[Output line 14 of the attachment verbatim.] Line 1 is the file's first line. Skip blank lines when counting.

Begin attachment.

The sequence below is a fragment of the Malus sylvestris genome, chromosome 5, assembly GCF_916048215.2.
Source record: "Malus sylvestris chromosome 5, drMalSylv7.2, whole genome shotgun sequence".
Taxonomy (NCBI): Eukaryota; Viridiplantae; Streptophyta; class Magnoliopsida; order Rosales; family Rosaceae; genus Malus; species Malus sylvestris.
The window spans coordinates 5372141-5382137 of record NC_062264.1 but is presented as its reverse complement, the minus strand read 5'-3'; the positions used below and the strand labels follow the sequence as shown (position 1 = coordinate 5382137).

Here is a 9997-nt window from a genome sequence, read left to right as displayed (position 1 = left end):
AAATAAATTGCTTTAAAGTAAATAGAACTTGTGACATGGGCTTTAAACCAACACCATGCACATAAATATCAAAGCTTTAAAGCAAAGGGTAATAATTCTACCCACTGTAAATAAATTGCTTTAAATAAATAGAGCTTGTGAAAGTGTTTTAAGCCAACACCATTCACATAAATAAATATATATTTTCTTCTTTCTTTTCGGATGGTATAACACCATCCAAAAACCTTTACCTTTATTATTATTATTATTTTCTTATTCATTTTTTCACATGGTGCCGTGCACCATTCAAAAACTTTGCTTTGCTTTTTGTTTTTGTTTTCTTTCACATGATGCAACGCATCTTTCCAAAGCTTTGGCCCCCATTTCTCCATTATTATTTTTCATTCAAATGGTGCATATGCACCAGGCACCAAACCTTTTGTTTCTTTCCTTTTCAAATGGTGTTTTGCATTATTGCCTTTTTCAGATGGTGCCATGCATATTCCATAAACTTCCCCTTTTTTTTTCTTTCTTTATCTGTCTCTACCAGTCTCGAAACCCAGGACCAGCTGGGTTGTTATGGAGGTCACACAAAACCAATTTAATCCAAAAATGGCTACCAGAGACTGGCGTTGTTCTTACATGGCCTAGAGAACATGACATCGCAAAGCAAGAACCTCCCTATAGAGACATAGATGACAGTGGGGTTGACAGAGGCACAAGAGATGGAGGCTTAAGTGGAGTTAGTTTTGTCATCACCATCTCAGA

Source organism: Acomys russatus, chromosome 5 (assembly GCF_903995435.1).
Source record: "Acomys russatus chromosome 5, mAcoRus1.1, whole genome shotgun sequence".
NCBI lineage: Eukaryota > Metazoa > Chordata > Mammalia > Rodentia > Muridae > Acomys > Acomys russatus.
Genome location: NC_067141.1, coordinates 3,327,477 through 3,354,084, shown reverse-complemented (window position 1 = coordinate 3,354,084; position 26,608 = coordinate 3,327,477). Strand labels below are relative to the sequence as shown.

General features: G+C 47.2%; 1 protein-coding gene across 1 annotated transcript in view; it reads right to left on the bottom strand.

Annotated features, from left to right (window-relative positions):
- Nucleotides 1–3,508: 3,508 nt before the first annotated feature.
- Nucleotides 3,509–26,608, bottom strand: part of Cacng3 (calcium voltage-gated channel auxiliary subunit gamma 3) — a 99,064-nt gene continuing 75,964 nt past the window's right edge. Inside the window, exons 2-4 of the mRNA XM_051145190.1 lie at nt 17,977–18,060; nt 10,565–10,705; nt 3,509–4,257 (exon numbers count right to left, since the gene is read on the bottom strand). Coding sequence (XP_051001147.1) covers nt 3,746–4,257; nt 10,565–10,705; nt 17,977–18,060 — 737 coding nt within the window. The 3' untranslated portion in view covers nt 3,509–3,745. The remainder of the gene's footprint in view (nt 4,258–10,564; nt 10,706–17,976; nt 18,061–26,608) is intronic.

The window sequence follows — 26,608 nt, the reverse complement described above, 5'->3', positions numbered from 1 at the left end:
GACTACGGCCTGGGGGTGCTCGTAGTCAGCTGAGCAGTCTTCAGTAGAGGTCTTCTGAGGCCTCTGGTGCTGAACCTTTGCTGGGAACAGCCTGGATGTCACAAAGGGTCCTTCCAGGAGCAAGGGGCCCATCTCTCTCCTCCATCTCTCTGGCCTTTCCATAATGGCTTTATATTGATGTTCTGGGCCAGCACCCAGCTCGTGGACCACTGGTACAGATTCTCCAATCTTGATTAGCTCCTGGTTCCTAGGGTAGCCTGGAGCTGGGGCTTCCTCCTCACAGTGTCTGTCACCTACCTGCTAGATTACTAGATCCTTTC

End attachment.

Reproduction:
- Nucleotides 3,509–26,608, bottom strand: part of Cacng3 (calcium voltage-gated channel auxiliary subunit gamma 3) — a 99,064-nt gene continuing 75,964 nt past the window's right edge. Inside the window, exons 2-4 of the mRNA XM_051145190.1 lie at nt 17,977–18,060; nt 10,565–10,705; nt 3,509–4,257 (exon numbers count right to left, since the gene is read on the bottom strand). Coding sequence (XP_051001147.1) covers nt 3,746–4,257; nt 10,565–10,705; nt 17,977–18,060 — 737 coding nt within the window. The 3' untranslated portion in view covers nt 3,509–3,745. The remainder of the gene's footprint in view (nt 4,258–10,564; nt 10,706–17,976; nt 18,061–26,608) is intronic.